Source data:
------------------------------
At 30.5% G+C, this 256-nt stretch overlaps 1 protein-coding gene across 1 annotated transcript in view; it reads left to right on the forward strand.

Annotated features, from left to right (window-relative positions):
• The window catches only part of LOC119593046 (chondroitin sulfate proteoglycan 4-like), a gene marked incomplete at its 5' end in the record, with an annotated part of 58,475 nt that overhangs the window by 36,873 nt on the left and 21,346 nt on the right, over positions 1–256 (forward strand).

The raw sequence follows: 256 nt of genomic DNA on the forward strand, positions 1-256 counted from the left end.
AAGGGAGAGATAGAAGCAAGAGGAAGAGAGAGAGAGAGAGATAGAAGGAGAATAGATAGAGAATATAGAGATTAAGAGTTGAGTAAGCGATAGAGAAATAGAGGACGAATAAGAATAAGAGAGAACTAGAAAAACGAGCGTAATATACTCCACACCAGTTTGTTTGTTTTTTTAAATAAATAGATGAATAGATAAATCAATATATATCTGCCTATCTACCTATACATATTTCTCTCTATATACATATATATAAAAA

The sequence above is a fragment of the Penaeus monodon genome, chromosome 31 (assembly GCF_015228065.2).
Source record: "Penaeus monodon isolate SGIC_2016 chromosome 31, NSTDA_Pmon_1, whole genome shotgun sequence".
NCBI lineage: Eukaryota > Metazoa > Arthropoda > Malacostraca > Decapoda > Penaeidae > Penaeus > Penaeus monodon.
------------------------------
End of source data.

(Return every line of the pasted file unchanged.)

At 30.5% G+C, this 256-nt stretch overlaps 1 protein-coding gene across 1 annotated transcript in view; it reads left to right on the forward strand.

Annotated features, from left to right (window-relative positions):
• The window catches only part of LOC119593046 (chondroitin sulfate proteoglycan 4-like), a gene marked incomplete at its 5' end in the record, with an annotated part of 58,475 nt that overhangs the window by 36,873 nt on the left and 21,346 nt on the right, over positions 1–256 (forward strand).

The raw sequence follows: 256 nt of genomic DNA on the forward strand, positions 1-256 counted from the left end.
AAGGGAGAGATAGAAGCAAGAGGAAGAGAGAGAGAGAGAGATAGAAGGAGAATAGATAGAGAATATAGAGATTAAGAGTTGAGTAAGCGATAGAGAAATAGAGGACGAATAAGAATAAGAGAGAACTAGAAAAACGAGCGTAATATACTCCACACCAGTTTGTTTGTTTTTTTAAATAAATAGATGAATAGATAAATCAATATATATCTGCCTATCTACCTATACATATTTCTCTCTATATACATATATATAAAAA

The sequence above is a fragment of the Penaeus monodon genome, chromosome 31 (assembly GCF_015228065.2).
Source record: "Penaeus monodon isolate SGIC_2016 chromosome 31, NSTDA_Pmon_1, whole genome shotgun sequence".
NCBI lineage: Eukaryota > Metazoa > Arthropoda > Malacostraca > Decapoda > Penaeidae > Penaeus > Penaeus monodon.